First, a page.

Screen Walls is the result of an eight-week workshop through the Boston Architectural College, centered around the design, fabrication, and assembly of an architectural screen wall. Using Radlab’s robotic arm for production, the class focused on the relationship between the unit and the group, and its effect on the perception of continuity. This course was an extension of the Boston Architectural College’s 2011 Edco Grant that was awarded to Matt Trimble for design research in robotic arm fabrication for architectural applications.
The screen wall is composed of 16 modules, each 2’x2’x6”. The size of the wall is intended to be large enough that its broader architectural implications may be readily evident, and yet small enough that it could be conceived, manufactured, and assembled by a few people, with a small budget, in a short period of time. Students were tasked with designing locally, at the scale of a single module, while adhering to certain global constraints.
The geometric properties of each module are products of the following conditions:  every 4”x6” ‘connector’ platform distributed about the perimeter must remain uncut,  all surfaces must be ruled (through every point on the surface there is a straight line that lies on the surface) or doubly ruled (through every point on the surface there are two distinct lines that lie on the surface),  only single sweep passes between any two ‘connector’ nodes are permitted.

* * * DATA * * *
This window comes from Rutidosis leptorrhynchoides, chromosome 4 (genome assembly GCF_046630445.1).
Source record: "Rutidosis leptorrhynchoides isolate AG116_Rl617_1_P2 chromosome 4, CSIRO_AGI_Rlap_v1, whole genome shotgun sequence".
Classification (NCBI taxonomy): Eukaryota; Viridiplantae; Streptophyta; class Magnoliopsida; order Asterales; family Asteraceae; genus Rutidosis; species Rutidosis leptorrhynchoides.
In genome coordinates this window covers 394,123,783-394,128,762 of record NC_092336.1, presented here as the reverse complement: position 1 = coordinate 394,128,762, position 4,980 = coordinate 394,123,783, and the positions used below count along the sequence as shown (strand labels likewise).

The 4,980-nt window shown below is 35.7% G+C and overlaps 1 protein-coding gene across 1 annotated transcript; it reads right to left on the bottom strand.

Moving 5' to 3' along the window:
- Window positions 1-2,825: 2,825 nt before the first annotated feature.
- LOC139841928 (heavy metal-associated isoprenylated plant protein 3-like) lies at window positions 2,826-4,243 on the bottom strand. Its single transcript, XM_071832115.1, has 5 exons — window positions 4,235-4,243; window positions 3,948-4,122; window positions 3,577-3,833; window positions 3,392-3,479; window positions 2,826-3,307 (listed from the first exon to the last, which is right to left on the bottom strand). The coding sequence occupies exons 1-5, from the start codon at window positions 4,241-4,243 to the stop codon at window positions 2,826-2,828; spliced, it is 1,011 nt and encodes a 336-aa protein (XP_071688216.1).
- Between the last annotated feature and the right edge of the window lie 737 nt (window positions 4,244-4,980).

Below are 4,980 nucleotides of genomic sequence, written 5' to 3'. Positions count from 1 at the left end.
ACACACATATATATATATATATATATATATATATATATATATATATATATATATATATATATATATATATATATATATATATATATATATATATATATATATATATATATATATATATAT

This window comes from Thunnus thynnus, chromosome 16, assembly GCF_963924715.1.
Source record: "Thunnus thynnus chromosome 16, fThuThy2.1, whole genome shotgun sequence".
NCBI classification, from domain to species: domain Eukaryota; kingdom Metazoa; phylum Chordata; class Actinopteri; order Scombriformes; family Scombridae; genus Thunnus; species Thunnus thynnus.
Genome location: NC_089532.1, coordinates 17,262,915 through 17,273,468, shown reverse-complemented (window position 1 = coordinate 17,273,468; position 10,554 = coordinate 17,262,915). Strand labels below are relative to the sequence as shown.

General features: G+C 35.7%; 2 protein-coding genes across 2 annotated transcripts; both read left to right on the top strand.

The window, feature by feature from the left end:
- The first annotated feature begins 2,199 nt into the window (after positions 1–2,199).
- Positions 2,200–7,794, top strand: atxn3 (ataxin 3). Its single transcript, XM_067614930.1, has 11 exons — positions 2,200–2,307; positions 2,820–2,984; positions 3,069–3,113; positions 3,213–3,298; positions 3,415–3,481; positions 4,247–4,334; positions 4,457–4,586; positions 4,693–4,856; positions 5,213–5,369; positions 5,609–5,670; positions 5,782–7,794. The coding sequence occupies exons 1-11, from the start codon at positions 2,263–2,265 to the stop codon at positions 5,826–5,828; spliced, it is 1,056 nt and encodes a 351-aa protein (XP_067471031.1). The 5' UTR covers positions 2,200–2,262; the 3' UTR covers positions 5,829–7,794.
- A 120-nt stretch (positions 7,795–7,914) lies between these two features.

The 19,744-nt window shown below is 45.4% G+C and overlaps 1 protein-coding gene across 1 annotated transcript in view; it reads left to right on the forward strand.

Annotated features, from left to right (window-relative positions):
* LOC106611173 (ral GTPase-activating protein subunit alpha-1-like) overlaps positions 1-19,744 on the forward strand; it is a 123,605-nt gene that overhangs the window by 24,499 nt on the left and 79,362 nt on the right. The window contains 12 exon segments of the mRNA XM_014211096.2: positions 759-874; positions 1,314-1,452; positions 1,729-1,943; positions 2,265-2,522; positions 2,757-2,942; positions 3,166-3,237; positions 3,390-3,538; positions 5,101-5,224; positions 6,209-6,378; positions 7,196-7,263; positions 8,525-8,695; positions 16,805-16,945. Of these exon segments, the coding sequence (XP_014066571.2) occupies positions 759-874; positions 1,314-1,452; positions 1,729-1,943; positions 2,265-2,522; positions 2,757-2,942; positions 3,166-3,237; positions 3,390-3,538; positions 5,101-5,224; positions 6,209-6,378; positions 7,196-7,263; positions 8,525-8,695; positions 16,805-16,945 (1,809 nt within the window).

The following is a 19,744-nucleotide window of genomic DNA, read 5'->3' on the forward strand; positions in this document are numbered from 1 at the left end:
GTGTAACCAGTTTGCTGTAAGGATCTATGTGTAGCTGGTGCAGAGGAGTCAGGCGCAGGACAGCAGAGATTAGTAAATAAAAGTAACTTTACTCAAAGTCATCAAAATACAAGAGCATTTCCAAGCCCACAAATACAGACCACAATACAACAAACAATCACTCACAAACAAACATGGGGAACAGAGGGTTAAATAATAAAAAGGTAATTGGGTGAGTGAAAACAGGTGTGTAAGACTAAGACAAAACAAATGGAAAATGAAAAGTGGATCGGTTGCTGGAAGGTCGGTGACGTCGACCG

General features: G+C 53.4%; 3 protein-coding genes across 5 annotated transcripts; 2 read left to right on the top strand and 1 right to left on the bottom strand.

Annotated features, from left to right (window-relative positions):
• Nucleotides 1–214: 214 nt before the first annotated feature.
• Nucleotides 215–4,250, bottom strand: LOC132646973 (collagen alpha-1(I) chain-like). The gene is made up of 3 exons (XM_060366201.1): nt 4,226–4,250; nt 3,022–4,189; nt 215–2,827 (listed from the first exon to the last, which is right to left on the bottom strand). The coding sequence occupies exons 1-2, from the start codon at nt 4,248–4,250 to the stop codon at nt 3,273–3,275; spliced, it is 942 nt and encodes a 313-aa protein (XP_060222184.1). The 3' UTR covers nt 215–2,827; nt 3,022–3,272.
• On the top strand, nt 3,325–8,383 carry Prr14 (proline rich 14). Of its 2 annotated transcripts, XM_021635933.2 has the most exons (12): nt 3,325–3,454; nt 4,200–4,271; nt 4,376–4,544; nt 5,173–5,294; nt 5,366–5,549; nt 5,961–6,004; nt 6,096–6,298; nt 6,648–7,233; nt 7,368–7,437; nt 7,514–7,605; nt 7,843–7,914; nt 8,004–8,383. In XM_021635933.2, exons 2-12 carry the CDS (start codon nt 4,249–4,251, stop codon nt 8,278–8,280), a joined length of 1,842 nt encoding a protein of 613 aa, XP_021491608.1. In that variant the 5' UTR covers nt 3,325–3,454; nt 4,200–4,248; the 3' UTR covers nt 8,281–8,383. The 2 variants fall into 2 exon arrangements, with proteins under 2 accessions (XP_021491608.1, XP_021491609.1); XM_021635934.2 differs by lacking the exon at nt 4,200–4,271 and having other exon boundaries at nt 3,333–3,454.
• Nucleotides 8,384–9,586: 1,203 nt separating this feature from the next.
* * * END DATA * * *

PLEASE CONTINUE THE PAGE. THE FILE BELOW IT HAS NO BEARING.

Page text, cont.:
Program & Performance //
The screen wall serves as a reconfigurable, space dividing filter. As the nature of its porosity changes with each new composition, so does the manner in which it filters light, views, touch, and sound. Depending on the type of configuration, it may behave more like a column (vertically oriented) or a fence (horizontally oriented). The module’s transportable and formal attributes enable it to be moved, positioned and oriented according to potentially varied surrounding conditions.
Material & Machining //
Expanded Polystyrene (EPS) is lightweight, inexpensive, recyclable, holds its shape well, and is easy to machine. The material is meant to be read both as literal, and as an abstraction, or placeholder, for what could be a variety of materials. For cutting the material, students were introduced to Radlab’s Kuka KR15-2 robotic arm at the beginning of the course, wherein the robot’s dimensional constraints and motion limits were demoed and explained.
Screen Wall Team //
Aaron Anderson, BAC Undergrad/BDS /Des Comp, Segment I
Asli Baran, BAC Graduate/M.Arch /Arch, Segment I
Bram Koss, BAC Undergrad/BDS /Des Comp, Segment I
Pierre Lamboni, BAC Undergrad/BDS /Des Comp, Segment II
Connie Leite, BAC Undergrad/B.Arch /Arch, Segment I
Neil Piatt, BAC Undergrad/B.Arch /Arch, Segment III
Esko Heilner, Radlab Designer
Jack Smith, Radlab Intern
Jared Steinmark, Radlab Designer
Matt Trimble, Radlab Principal
Bob Williamson, Radlab Designer
We would like to thank Diego Matho, Director of Design Computing at the Boston Architectural College, and the Edco Grant committee for their support in making this class possible. Thanks to Carl Solander from Reverse Architecture and Skylar Tibbits from SJET for serving as guest critics. We are very grateful to the BSA and over,under for their support. We also thank Garett Hwang and Peter Schmitt for their help in laying the foundation that has made this course possible.